May 10, 2017 6:30 pm JST

Asian exports are healthy, but some see a downturn looming

Manufacturing gathering pace, according to Nikkei purchasing managers index

JOYCE HO, Nikkei staff writer

A worker drinks tea as he walks near a billboard of the construction of a new trade centre in Jakarta. © Reuters

HONG KONG   Exports have been growing at a healthy pace in Asia, and the region's manufacturing sector started the second quarter on a stronger footing, with all except two of the 12 economies surveyed by The Nikkei registering broad-based improvement.

Leading the region was Taiwan, whose Manufacturing Purchasing Managers' Index recorded its 11th consecutive month of expansion in April at 54.4. A measure above 50 indicates expansion, while anything below signals deterioration.

Although Taiwan's latest upturn -- weighed down by a slower expansion in output and new orders -- was the least impressive since October, overall growth momentum remained solid, reflected by companies' persistent need for extra workers and vigorous purchasing activities. A continuing surge in work volume has led producers to stay upbeat on market demand. Their business confidence level remained elevated in April, unchanged from March's 26-month high.

The rest of Asia likewise saw their manufacturing activities gather pace. The headline reading of the Nikkei ASEAN Manufacturing Purchasing Managers' Index ticked up 0.2 point on the month to 51.1 in April, hitting a 33-month high.

While Indonesia posted the strongest output since June 2016 in April, Malaysia ended its 24-month contraction as orders both at home and abroad rose to the highest in more than two years. "China, Europe, Japan and the Middle East were all notable sources of new sales success," said IHS Markit, which compiled the survey.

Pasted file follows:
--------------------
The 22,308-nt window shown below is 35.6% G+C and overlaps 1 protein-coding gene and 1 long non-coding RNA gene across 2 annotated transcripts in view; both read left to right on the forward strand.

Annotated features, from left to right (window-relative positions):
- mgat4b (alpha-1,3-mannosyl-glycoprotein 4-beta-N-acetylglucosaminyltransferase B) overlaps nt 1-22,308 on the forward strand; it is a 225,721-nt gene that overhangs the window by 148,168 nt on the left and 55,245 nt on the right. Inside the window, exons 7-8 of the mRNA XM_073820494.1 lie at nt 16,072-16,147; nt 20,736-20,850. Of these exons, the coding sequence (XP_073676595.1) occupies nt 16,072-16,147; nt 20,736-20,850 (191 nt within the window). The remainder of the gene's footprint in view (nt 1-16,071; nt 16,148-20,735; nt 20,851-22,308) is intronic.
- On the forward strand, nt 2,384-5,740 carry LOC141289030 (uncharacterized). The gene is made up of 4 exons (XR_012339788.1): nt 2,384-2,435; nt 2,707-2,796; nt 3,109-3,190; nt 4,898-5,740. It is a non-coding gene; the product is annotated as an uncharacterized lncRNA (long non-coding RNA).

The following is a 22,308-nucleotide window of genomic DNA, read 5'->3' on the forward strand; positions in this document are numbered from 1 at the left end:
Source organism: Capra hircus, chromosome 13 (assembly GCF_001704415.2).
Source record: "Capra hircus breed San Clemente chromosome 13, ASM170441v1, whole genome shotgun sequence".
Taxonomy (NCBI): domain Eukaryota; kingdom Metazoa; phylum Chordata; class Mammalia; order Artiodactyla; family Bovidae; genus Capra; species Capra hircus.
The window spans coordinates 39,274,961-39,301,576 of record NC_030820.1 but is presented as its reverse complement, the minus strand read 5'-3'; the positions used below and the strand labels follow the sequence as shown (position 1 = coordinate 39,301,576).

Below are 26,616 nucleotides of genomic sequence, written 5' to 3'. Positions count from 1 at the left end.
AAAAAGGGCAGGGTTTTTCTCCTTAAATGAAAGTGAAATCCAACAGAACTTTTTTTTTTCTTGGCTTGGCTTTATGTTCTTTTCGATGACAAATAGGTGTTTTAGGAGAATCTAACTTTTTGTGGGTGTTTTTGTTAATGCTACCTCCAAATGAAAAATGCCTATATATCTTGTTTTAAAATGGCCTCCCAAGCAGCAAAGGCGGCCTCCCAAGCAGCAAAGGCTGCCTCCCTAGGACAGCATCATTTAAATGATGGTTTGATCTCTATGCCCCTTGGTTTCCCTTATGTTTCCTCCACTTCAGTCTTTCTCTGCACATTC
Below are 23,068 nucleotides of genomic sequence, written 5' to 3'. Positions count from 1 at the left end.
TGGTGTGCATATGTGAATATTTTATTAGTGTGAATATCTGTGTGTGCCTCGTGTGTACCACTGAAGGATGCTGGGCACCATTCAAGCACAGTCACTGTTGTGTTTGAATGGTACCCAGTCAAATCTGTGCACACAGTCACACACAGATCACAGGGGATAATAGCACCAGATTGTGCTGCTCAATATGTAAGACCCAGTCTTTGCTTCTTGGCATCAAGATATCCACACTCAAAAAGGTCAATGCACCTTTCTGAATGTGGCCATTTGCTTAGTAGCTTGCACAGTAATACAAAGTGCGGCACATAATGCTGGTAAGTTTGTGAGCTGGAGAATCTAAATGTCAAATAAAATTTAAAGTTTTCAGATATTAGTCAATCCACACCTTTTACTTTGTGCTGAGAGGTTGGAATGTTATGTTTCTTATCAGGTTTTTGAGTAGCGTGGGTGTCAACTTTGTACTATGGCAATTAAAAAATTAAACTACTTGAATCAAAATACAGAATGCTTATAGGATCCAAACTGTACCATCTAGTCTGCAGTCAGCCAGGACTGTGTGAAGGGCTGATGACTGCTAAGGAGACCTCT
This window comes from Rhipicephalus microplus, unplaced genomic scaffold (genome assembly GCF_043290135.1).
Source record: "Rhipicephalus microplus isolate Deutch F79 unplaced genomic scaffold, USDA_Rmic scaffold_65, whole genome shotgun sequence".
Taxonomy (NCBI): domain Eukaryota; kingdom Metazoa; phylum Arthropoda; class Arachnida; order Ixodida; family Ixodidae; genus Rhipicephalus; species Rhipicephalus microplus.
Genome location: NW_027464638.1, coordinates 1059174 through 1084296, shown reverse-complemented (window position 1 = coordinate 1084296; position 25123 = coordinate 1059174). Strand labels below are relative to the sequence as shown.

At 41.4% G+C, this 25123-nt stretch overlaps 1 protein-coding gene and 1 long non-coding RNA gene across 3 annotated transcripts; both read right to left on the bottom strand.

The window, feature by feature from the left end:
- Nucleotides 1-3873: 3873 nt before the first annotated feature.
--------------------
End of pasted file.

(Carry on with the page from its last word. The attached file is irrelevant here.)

However, some analysts believe the export recovery will only be short-lived. Nomura International, for instance, said the recent rebound was largely driven be cyclical factors, which will nevertheless ebb from the second quarter. These factors include commodity demand that has so far been largely underpinned by China's need for inventory restocking as well as a smartphone-related electronics upcycle.

"We expect [producer price index] disinflation to slow Chinese inventory restocking in [second-half] 2017," Rob Subbaraman, chief economist for Asia ex-Japan at Nomura, wrote in a note on May 4. He added that the recent tightening of property-related macro-prudential measures will slow the country's growth during the second-half of the year, and "the currently hot Chinese demand for smartphones is likely to cool in 2018."

THAILAND'S DOWNTURN   In contrast to the upswing in the region, Thailand saw its headline PMI last month deteriorate to 49.8 -- the first contraction since November, when the country was gripped by the death of King Bhumibol Adulyadej in October. "Growth in both output and new orders slowed from March to marginal rate of expansion in April, which were insufficient to prevent drags from lower employment, reduced inventories and less hectic suppliers from dampening the sector's performance," said Bernard Aw, IHS Markit's economist, who also noticed excess capacity in Thailand's manufacturing sector.

According to a report by Natixis, which covers the 1,200 largest listed companies in Southeast Asia and compares them to their global peers, Thai companies are the healthiest in terms of operating income and debt repayment ability. However, such soundness, ironically, is the result of stagnant capital expenditure and the accommodative monetary policy by the nation's central bank.

"Despite having second to lowest interest rates in ASEAN, Thai companies cannot be tempted to increase investment as they are cautious about future growth prospect," Trinh Nguyen, senior economist for emerging Asia at Natixis, told the Nikkei Asian Review. "This is likely attributed to expected worsening of demographic trends, high household debt level and uncertainty regarding the political landscape, to name a few examples," Nguyen added.

"With weak private sector investment, we do not expect economic growth to accelerate meaningfully," said Nguyen, forecasting the country's first-quarter economic growth to be roughly 3% on the year and 3.2% for all of 2017.

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